The number of delinquent mortgages backed by federal agencies jumped by half a million in April, according to a study by Inside Mortgage Finance, a financial news and statistics company.
Delinquent mortgages backed by Ginnie Mae — which includes FHA and VA loans — surged the most, more than doubling to 818,657 in April from 352,397 loans in March. Overall, 7.02% of the 11.7 million Ginnie mortgages were 30 to 60 days past due. The delinquency numbers may also include those who have applied for forbearance.
The share of delinquent FHA loans grew to 8.57% in April from 4.82% in March. VA loans grew at a slightly slower pace from 2.09% to 3.86% at the end of last month.
“It didn’t come as a surprise as Ginne Mae borrowers have FHA and VA loans, which tend to have lower credit scores, higher loan-to-value ratios, and higher debt-to-income than borrowers who have Freddie Mac and Fannie Mae,” said John Bancroft, a contributing editor at Inside Mortgage Finance who analyzed the data. “Those borrowers are most likely to run into financial problems.”
Mortgages backed by Freddie Mac that were at least 30 days past due increased by 232,977 from the end of March to April. The share of delinquent mortgages increased to 3.04% from 0.87% in March. The delinquency rate for home loans backed by Fannie Mae was 4.11% in April, according to more limited data.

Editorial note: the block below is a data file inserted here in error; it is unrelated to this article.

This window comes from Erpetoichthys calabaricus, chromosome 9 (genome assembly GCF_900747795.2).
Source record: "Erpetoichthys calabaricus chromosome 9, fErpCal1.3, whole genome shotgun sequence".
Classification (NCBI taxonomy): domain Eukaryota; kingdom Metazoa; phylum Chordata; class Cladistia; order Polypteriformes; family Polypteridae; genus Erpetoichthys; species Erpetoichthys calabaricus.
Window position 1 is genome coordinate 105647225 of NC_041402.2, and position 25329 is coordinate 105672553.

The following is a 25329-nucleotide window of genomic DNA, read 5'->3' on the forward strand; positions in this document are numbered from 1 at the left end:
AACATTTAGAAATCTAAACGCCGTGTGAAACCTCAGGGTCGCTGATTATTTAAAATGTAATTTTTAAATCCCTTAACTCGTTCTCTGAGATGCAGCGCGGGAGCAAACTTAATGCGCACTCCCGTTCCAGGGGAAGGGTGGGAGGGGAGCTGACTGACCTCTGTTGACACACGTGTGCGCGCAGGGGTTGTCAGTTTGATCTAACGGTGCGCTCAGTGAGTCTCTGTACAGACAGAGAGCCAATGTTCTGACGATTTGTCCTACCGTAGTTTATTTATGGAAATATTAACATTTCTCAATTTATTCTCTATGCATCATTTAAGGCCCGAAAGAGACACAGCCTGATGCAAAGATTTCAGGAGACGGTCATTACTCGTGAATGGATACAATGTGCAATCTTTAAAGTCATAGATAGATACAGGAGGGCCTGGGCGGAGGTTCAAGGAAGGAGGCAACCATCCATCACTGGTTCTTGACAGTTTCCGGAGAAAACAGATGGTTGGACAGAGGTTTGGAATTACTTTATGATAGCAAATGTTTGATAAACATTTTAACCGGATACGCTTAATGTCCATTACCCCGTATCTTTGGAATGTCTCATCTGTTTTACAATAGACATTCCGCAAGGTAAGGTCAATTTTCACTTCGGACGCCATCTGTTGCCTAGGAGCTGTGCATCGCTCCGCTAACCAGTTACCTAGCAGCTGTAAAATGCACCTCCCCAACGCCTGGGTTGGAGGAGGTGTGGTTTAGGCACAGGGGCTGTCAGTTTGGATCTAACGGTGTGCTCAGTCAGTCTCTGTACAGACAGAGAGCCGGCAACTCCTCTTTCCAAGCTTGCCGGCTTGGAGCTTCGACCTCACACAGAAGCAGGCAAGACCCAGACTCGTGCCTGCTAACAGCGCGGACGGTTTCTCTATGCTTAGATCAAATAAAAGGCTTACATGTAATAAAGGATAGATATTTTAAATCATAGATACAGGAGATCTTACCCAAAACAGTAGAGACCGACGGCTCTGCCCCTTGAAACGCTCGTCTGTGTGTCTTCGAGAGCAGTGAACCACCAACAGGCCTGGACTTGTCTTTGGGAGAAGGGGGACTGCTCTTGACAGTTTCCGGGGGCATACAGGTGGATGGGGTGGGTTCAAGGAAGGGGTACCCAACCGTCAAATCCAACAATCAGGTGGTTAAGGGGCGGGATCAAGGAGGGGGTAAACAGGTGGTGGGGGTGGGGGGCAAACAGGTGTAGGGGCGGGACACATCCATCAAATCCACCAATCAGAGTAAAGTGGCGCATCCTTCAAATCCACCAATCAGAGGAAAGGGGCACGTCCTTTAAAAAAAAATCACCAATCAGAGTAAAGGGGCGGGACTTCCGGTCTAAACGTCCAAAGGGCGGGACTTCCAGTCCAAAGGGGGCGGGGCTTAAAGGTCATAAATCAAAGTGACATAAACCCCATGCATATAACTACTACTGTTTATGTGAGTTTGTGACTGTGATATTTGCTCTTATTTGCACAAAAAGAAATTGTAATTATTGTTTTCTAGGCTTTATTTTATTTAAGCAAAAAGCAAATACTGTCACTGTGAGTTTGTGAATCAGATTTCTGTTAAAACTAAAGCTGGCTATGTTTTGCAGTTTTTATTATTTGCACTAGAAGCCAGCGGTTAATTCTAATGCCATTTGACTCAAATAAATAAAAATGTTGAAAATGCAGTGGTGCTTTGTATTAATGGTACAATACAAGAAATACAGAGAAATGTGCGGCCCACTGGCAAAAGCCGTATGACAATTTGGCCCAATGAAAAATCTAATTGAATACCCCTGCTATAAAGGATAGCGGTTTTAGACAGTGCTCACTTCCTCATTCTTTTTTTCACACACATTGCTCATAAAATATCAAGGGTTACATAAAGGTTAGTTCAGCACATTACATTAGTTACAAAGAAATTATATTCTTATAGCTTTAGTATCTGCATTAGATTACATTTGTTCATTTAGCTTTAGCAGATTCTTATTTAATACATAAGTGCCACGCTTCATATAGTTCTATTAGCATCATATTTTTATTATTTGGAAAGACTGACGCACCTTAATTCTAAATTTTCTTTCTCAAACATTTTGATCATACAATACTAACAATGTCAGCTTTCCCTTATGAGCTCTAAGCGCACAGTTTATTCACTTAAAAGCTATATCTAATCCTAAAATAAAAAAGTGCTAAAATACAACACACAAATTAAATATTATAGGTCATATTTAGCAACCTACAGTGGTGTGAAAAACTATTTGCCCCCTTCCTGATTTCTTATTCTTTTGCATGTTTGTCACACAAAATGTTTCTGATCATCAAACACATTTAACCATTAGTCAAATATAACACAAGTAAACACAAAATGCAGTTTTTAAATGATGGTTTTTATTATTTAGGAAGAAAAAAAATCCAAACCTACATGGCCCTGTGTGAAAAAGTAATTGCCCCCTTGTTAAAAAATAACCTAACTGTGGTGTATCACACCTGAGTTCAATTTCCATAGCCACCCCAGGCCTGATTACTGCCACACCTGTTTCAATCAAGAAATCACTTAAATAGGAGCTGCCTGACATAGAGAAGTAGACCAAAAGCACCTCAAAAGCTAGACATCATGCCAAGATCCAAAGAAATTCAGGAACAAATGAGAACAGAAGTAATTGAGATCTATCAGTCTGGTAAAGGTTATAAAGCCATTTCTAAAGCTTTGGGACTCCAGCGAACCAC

‘Delinquencies turn to foreclosures’
Even higher delinquencies are expected down the road, according to experts.
“Since the figures are only available on a monthly basis, we’ll have to come back and revisit the second week of June,” Bancroft said. “I would expect to see another increase in the 30-day category.”
Jeremy Sopko, cofounder at Nations Lending Corp., believes the government hasn’t done enough to assist struggling homeowners.
“I would not expect this number to drop,” Sopko said. “Millions of Americans are out of work right now, and even with government assistance it can and will be tough to make ends meet for millions of people.”
Recent credit tightening has prevented homeowners from accessing other modes of wealth such as their home equity, Sopko said.
“Exacerbating the situation is that current homeowners may find it difficult right now to either refinance to a lower rate, tap a home equity line, or opt for a cash-out refinance to put cash in their pockets,” he said. “Restrictions are tightening and many lenders simply don't have the bandwidth to accommodate the application volume.”
What can mortgage borrowers do?
If you can’t make your mortgage payments, immediately call your mortgage servicer to request forbearance or other options, Sopko said.
“Most, if not all lenders, have programs in place right now to assist you, and forbearance may be an option as well,” Sopko said.
As a result of the CARES Act, borrowers can request forbearance up to a year if their loan is backed by a federal agency and they are facing a pandemic-related hardship. It’s important for borrowers to fully educate themselves on both new regulations and options their lender provides.
“Delinquencies are probably happening because people assume they can automatically skip [a payment],” said Todd Jones, president of mortgage at Paramount Bank, “and didn’t have to talk to their [servicer] about forbearance,”